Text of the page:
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Under the auspices of the Carolinas Concert Association, three living music legends — Frederica Von Stade, Samuel Ramey, and collaborative pianist Martin Katz — performed a magnificent recital of arias and American songs in the Belk Theatre of the Blumenthal Performing Arts Center. World-class talent like this can crowd the stage, but these gracious artists clearly enjoy each other’s company and singing to the house, no matter how full. One has only to read their rosters of accomplishments and dizzying schedules of engagements to marvel anew at how these pros infuse a freshness of interpretation and energy into repertory they’ve sung countless times. Martin Katz is an impeccable stylist whose formidable technique makes playing this sort of marathon seem like a breeze. One comes away grateful for having heard them, and inspired by the transformative power of their music making. Unfortunately there were mistakes in the printed program, the biggest one being the omission of Martin Katz’s biography, which was graciously acknowledged by Von Stade.
Von Stade opened with a set of French arias: Frederick’s Gavotte and “Connais tu le Pays” from Thomas’s Mignon, conveyed with exquisite timing, and the coquettish “Ah, que j’aime les millitaires” from Offenbach’s The Grand Duchess of Gerolstein. Ramey, known for his diabolical roles, sang three such incarnations. His opener, “Devant la maison” from Berlioz’s La damnation de Faust at first seemed worked and wobbly, especially in the running passages. “Vous qui faites l’endormie” from Gounod’s Faust (oh, those final mocking laughs!) and “Ecco il mondo” from Boito’s Mefistofele fared much better.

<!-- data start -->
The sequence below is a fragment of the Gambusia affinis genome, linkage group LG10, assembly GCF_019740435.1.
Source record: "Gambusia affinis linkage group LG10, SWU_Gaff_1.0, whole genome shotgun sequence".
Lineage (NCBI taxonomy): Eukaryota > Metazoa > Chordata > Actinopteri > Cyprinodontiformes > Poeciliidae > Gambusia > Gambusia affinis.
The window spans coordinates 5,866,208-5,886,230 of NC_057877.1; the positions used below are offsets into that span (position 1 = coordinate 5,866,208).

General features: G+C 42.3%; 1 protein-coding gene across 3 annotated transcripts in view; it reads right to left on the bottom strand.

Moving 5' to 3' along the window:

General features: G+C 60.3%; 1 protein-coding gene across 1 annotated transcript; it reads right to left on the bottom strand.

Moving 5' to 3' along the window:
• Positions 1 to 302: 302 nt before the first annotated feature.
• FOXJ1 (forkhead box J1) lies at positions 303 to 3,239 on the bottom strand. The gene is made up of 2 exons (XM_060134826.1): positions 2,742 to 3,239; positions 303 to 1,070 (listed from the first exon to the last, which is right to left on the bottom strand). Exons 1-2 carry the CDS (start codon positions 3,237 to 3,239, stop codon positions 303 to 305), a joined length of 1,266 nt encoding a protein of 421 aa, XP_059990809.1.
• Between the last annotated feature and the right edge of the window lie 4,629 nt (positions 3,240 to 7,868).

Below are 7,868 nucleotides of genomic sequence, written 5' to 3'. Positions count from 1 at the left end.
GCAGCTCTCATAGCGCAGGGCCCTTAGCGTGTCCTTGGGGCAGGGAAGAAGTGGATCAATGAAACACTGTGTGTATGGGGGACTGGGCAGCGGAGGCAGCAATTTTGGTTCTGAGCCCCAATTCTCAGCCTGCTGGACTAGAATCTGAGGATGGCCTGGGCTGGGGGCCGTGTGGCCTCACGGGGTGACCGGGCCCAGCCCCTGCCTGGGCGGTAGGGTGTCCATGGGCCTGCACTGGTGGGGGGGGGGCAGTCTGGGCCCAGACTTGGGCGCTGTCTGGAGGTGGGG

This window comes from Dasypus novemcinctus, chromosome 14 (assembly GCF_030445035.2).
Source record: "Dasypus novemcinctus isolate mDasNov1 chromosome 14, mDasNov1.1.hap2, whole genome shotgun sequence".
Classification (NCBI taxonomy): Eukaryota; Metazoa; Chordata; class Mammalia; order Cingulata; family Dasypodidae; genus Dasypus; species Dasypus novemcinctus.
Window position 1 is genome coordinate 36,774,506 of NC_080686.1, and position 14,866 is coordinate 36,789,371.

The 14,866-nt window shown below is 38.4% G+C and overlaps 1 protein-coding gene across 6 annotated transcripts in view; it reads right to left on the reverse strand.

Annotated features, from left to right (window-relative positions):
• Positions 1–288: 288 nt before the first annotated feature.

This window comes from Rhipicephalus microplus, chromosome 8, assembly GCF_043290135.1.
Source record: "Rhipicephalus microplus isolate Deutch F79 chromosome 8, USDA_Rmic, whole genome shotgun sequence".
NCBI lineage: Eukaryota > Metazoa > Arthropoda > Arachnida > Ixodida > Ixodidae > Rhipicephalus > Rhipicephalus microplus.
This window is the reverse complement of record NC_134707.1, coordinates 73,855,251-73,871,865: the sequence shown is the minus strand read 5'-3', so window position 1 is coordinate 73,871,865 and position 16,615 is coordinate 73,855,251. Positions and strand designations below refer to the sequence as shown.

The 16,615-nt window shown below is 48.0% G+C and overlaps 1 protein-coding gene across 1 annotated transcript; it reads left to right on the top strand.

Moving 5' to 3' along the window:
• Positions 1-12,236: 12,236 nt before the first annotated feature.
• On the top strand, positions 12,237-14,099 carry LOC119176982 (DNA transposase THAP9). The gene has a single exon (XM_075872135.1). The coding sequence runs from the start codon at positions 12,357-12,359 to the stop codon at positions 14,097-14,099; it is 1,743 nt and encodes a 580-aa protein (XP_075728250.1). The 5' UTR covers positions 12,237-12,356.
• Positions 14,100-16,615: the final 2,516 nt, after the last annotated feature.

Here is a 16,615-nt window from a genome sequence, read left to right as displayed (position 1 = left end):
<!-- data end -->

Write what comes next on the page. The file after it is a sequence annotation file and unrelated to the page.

The fact that American songs constituted the bulk of their programming — a set each by Aaron Copland and George Gershwin, and a grab bag of Broadway tunes by Cole Porter, Oscar Hammerstein, Stephen Sondheim, Frederick Loewe, and Irving Berlin — provided ample opportunity to hear the range of each singer’s dramatic abilities apart from the constraints of a given operatic role. The Copland set began with “Why do they shut me out of Heaven?,” the third of Twelve Poems by Emily Dickinson; the rest (“The Dodger,” “Little Horses,” “At the River,” and “I Bought Me A Cat”) were from sets 1 and 2 of Old American Songs.
After intermission, Von Stade led the Gershwin set with a sultry “Do it again.” Ramey ratcheted up the seductive tone of “Embraceable You” with a series of small steps and beckoning gestures toward the audience. “Just Another Rumba” was Ramey’s comic highlight, and their argumentative duet, “Let’s Call the Whole Thing Off,” was tailored to include a new verse about opera composers. The Broadway set, beginning with “Don’t Fence Me In,” was, again, a revelation, for the artists allowed this listener to hear new things in these old songs. Sure, the voices are no longer young, but their consummate skill of conveying dramatic truths in genres both large (opera) and small (song), honed over many years, never faltered through their lengthy program. And, they seem equally delighted to sing silly nursery songs (“I Bought Me a Cat,” with gestures) as operatic arias.
The evening was capped by three encores: Von Stade’s hilarious rendition of “Ah! Quel diner je viens de faire” (the “tipsy arietta”) from Offenbach’s La Périchole, Ramey’s rafters-shaking “Ol' Man River,” and a duo rendition of “Oliver Cromwell” by Benjamin Britten.